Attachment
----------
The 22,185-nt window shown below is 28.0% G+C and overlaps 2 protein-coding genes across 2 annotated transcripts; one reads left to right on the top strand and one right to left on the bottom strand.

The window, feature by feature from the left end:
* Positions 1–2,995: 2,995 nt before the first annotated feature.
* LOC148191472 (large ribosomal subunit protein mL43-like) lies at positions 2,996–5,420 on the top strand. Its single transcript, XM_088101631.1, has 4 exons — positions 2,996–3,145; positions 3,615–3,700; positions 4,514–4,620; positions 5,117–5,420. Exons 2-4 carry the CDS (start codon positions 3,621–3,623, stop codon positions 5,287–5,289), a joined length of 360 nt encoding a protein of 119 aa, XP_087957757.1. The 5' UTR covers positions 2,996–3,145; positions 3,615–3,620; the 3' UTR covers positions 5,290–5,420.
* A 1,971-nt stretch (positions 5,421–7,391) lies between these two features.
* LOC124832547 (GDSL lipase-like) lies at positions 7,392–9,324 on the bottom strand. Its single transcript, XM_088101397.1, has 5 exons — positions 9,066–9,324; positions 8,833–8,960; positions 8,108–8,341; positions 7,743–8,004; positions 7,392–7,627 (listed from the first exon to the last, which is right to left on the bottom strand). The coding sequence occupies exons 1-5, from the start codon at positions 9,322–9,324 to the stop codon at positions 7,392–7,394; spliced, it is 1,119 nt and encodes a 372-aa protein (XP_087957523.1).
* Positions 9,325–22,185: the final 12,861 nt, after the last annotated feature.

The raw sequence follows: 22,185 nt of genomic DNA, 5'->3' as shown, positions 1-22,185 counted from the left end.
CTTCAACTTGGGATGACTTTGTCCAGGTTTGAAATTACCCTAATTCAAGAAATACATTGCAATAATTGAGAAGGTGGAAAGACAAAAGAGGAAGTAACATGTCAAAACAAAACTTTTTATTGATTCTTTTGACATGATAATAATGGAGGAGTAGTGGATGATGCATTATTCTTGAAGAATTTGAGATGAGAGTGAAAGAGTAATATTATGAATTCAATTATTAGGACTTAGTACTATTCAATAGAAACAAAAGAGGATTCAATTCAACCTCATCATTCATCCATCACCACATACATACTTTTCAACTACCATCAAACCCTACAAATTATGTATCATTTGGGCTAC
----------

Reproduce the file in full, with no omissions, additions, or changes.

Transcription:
The 22,185-nt window shown below is 28.0% G+C and overlaps 2 protein-coding genes across 2 annotated transcripts; one reads left to right on the top strand and one right to left on the bottom strand.

The window, feature by feature from the left end:
* Positions 1–2,995: 2,995 nt before the first annotated feature.
* LOC148191472 (large ribosomal subunit protein mL43-like) lies at positions 2,996–5,420 on the top strand. Its single transcript, XM_088101631.1, has 4 exons — positions 2,996–3,145; positions 3,615–3,700; positions 4,514–4,620; positions 5,117–5,420. Exons 2-4 carry the CDS (start codon positions 3,621–3,623, stop codon positions 5,287–5,289), a joined length of 360 nt encoding a protein of 119 aa, XP_087957757.1. The 5' UTR covers positions 2,996–3,145; positions 3,615–3,620; the 3' UTR covers positions 5,290–5,420.
* A 1,971-nt stretch (positions 5,421–7,391) lies between these two features.
* LOC124832547 (GDSL lipase-like) lies at positions 7,392–9,324 on the bottom strand. Its single transcript, XM_088101397.1, has 5 exons — positions 9,066–9,324; positions 8,833–8,960; positions 8,108–8,341; positions 7,743–8,004; positions 7,392–7,627 (listed from the first exon to the last, which is right to left on the bottom strand). The coding sequence occupies exons 1-5, from the start codon at positions 9,322–9,324 to the stop codon at positions 7,392–7,394; spliced, it is 1,119 nt and encodes a 372-aa protein (XP_087957523.1).
* Positions 9,325–22,185: the final 12,861 nt, after the last annotated feature.

The raw sequence follows: 22,185 nt of genomic DNA, 5'->3' as shown, positions 1-22,185 counted from the left end.
CTTCAACTTGGGATGACTTTGTCCAGGTTTGAAATTACCCTAATTCAAGAAATACATTGCAATAATTGAGAAGGTGGAAAGACAAAAGAGGAAGTAACATGTCAAAACAAAACTTTTTATTGATTCTTTTGACATGATAATAATGGAGGAGTAGTGGATGATGCATTATTCTTGAAGAATTTGAGATGAGAGTGAAAGAGTAATATTATGAATTCAATTATTAGGACTTAGTACTATTCAATAGAAACAAAAGAGGATTCAATTCAACCTCATCATTCATCCATCACCACATACATACTTTTCAACTACCATCAAACCCTACAAATTATGTATCATTTGGGCTAC